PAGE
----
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Resources for Digital Humanities: Digitization and OCR/HTR

Vocabulary, tools, advice, and library resources to start your Digital Humanities project or research.



Digitization is, broadly speaking, the generation of a faithful digital representation of some object or piece of information. In digital humanities terms, this most often means the scanning of archival documents.

You might digitize materials in order to share them more broadly, to conduct further research using digital techniques (e.g., using optical character recognition (OCR) to convert them to machine-readable text and then applying text mining techniques to them), or to preserve ephemeral information.

If you have physical materials you'd like to digitize, the DHLab offers a Digitization Cube with equipment for your use, including a large flatbed scanner, an overhead book scanner, and a microfilm scanner. After a consultation with DHLab staff, you can book time in the Cube.

Optical Character Recognition (OCR)

OCR, optical character recognition, is the automated conversion of images of printed text to machine-readable and -searchable text.

You might, for example, OCR scans of printed books or typed letters so you can search or analyze their content.

There are two main pieces of software you might wish to use to perform OCR:

Adobe Acrobat
  • Works best for printed documents with very standard formatting (no tables) and no unusual characters
  • A good place to start if you're testing out OCR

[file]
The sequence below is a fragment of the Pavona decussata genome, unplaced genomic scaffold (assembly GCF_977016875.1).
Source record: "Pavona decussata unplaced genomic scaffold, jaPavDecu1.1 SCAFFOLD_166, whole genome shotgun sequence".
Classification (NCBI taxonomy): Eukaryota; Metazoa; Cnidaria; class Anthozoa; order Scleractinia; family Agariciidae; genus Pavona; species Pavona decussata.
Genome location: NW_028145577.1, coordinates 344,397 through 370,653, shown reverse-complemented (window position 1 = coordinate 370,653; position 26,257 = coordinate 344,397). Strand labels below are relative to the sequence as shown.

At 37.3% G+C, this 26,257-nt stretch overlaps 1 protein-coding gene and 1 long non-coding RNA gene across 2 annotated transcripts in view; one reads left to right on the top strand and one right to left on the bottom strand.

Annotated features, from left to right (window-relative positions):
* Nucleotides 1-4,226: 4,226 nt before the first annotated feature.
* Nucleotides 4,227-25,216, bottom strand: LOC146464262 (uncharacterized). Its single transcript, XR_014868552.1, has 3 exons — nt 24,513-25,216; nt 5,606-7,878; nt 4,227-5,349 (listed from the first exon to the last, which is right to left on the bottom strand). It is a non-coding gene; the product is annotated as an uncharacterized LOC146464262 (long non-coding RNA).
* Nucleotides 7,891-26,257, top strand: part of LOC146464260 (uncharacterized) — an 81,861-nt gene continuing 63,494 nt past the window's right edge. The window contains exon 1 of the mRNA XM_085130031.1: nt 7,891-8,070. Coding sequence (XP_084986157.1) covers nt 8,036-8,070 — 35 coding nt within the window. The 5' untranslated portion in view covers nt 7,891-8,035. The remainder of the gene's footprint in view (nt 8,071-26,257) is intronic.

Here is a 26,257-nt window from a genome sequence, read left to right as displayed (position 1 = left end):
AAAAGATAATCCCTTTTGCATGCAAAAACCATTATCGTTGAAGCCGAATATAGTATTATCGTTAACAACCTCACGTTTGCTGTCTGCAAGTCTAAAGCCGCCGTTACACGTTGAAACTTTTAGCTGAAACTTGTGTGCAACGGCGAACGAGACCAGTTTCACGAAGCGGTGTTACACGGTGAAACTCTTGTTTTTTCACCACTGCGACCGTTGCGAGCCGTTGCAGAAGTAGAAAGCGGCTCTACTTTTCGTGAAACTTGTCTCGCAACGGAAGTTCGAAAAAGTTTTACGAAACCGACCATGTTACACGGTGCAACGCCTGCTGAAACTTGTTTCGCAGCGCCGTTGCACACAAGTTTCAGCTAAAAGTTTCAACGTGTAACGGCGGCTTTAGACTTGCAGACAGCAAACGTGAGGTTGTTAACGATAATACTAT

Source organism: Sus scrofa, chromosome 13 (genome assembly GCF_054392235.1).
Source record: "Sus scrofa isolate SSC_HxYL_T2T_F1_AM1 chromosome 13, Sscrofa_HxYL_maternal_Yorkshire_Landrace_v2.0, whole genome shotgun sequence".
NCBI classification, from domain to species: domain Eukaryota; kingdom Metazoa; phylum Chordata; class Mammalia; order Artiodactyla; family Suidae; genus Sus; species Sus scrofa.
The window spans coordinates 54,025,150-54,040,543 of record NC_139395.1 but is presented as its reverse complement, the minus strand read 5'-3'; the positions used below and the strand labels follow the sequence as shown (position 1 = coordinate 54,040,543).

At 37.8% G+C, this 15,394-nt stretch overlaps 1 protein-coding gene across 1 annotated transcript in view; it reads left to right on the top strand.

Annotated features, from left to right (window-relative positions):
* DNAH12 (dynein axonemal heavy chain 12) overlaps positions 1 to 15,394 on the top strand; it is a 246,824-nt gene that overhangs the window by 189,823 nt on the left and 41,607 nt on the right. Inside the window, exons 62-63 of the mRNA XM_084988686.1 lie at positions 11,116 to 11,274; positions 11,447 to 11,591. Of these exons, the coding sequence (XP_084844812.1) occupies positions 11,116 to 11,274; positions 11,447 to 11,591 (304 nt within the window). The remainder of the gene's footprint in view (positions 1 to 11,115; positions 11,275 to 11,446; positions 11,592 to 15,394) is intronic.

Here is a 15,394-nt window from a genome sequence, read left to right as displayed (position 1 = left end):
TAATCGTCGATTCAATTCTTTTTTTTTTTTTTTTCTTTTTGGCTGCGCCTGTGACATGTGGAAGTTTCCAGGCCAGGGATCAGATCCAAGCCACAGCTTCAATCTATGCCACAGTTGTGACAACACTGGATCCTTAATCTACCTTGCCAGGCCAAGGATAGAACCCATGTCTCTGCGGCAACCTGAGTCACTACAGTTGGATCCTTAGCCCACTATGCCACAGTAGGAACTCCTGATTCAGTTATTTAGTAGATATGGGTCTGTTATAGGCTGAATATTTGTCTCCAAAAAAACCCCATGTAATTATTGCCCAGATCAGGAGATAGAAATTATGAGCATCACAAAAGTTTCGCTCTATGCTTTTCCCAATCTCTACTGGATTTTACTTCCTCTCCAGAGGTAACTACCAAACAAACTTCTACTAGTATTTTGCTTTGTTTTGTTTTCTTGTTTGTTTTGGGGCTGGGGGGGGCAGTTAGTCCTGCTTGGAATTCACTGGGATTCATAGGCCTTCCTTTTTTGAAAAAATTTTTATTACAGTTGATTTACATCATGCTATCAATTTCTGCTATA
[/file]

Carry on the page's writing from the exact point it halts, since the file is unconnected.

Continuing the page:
• Yale affiliates with active CAS logins can access Adobe Acrobat for free through the Adobe Creative Cloud via the Yale Software Library
ABBYY FineReader
  • Works best for printed documents that may include tables, other unusual formatting, or idiosyncratic characters or symbols
  • Users can add symbols or characters to be recognized
  • Yale affiliates with active CAS logins can use ABBYY FineReader on select computers in Marx Library, or by applying to use it remotely

Handwritten Text Recognition (HTR)

HTR, Handwritten Text Recognition, is the automatic conversion of pictures of handwritten manuscripts to machine-readable and -searchable texts. This is more specialized than OCR, given the variability of handwritten letters.

There is software that may be able to help with HTR:

  • Free to download, and free to use up to a certain number of pages of transcribed text
  • Allows the training of models for HTR on sets of transcribed handwritten text (at least 75 pages, in most cases)
  • There are some publicly available models already trained in a number of languages and scripts
  • Its accuracy is highly variable based on the thoroughness of its training and the level of similarity between the training data and the manuscripts being transcribed

Contact Us

For help with any stage of a digital humanities project, with any of the methods described here, or with any other questions, feel free to reach out or book a consultation with the DHLab.